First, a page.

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DVD Review

Marina Yakhlakova at Mechanics Hall

  • Franz Schubert: Piano Sonata, in A minor, D. 845
  • Franz Liszt: 8 Schubert Lieder Transcriptions
  • Ständchen
  • Die Forelle (2nd version)
  • Auf dem Wasser zu singen
  • Gretchen am spinnrade
  • Der Müller und der Bach
  • Die Stadt
  • Der Doppelgänger
  • Erlkönig
Marina Yakhlakova, piano
Master Performers MPI14002 DVD 80m PAL Format
Find it at Amazon

Moscow-based Marina Yakhlakova (b. 1991) captured first prize at the 2011 Franz Liszt International Piano Competition. Her teachers include Natalia Zdobnova at the Gnessin School of Music and Alexander Strukov at the Moscow State Conservatory. She recorded this DVD at Mechanics Hall in Worcester, Massachusetts in February, 2014. Performances were not derived from a live recital and thus probably involved several sessions.

From the evidence at hand here I would say Ms. Yakhlakova is a talented pianist with unusual interpretive acumen and a huge technique. She may well develop a major career on the world's concert stages. For this review I decided to make a few comparisons in the sonata with the performance of one of the world's most highly regarded Schubert interpreters, Mitsuko Uchida.

In the first movement Uchida offers attacks that are crisper, creates a greater sense of mystery and imparts more intensity. In short, her interpretation is darker, more agitated and neurotic, and more probing. In succeeding movements, her playing effervesces and is often witty, pointing up the quirkier side of Schubert to great effect. Yakhlakova is warmer, more Romantic, plays with more legato and conveys less sense of angst. Thus, she gives you a brighter take on the sonata, though many clouds remain in her sky. Yakhlakova may be a bit less colorful but she is more consistent, offering judicious tempo choices and a quite different and thoroughly valid take on this huge and multifaceted sonata. In the end, her performance is compelling, insightful and quite rewarding.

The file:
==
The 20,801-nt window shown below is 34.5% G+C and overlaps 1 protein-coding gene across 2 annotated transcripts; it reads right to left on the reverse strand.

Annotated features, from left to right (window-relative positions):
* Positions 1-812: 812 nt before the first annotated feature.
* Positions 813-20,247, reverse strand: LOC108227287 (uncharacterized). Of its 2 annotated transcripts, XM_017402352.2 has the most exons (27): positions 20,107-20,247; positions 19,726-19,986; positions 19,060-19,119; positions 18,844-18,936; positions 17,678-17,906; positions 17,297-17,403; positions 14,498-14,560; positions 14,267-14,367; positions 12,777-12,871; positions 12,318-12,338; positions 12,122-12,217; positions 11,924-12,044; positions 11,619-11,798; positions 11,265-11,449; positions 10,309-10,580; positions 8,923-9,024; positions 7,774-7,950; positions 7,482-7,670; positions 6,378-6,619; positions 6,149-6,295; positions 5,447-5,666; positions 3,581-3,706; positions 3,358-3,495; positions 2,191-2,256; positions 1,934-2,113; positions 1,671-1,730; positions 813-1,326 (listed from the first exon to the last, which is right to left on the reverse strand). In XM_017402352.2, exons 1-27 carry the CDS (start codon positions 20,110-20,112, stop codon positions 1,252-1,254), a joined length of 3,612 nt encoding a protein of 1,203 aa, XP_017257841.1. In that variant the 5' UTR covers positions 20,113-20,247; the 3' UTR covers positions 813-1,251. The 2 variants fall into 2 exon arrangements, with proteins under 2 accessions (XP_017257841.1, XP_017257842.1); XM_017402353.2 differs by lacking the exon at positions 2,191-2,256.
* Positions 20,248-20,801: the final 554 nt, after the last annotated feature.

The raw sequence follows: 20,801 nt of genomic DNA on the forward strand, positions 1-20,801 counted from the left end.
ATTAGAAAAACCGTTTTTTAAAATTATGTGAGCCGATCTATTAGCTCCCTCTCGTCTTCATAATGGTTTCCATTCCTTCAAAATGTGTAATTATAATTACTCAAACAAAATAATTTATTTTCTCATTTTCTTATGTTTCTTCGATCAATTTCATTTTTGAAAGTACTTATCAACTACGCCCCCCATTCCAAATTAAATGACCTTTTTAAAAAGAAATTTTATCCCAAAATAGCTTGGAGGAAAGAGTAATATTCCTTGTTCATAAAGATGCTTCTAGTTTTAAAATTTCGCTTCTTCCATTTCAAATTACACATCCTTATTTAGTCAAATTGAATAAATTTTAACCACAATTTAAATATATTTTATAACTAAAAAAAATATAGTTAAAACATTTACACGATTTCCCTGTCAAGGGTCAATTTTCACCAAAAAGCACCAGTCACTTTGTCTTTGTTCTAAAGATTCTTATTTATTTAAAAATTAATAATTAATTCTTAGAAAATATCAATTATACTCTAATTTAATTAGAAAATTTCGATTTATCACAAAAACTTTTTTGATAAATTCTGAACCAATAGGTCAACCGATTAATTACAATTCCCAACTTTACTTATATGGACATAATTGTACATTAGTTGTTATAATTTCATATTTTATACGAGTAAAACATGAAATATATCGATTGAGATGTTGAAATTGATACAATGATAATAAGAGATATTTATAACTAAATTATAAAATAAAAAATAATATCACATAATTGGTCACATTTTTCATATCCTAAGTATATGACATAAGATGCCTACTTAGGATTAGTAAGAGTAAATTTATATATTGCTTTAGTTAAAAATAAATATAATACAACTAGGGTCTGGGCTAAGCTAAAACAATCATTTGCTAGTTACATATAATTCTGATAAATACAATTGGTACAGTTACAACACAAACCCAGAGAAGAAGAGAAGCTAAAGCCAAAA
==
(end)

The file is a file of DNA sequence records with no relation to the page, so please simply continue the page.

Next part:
In the Liszt song transcriptions she plays with much the same approach: the lyrical themes brim with warmth and the music flows smoothly and with sensitivity to detail. Actually, Yakhlakova is more successful here, because these pieces are very lyrical, very…well, songful. Her warmer interpretive manner is ideally suited to these melody-rich and highly atmospheric works. In her hands Ständchen and Der Müller und der Bach are hauntingly beautiful in their forlorn character, and she subtly conveys the mystery and sinister character of Die Stadt with a wide range of dynamics and well-judged rubato. Actually, she makes the latter piece sound as much like Liszt as Schubert. Her Die Forelle (Trout) is bright and ebullient, but also features many imaginatively-phrased reflective moments. This charming piece, of course, shares a famous theme in common with the fourth movement of Schubert's Trout Quintet. Overall, her accounts of these lieder transcriptions are imaginative and very well played. There have been many recordings of these various pieces by Lazar Berman, Leslie Howard, Oxana Yablonskaya, Valerie Tryon and others, but Yakhlakova's renditions can generally stand with the best versions. One thing you notice about her in all the repertory here is that she is a very self-effacing artist, choosing to interpret the music with feeling and intelligence, rather than use it as a vehicle for virtuosic grandstanding.

The camera work, picture clarity and sound reproduction on this DVD are first rate. I should point out to potential buyers from North America, Japan and South Korea that this DVD is in PAL format and thus will not likely play on most DVD/Blu-ray players purchased in those countries. However, the disc is playable on many computer DVD drives. Thus, it would be best to check compatibility features of your equipment before committing to purchase.

Copyright © 2014, Robert Cummings

Trumpet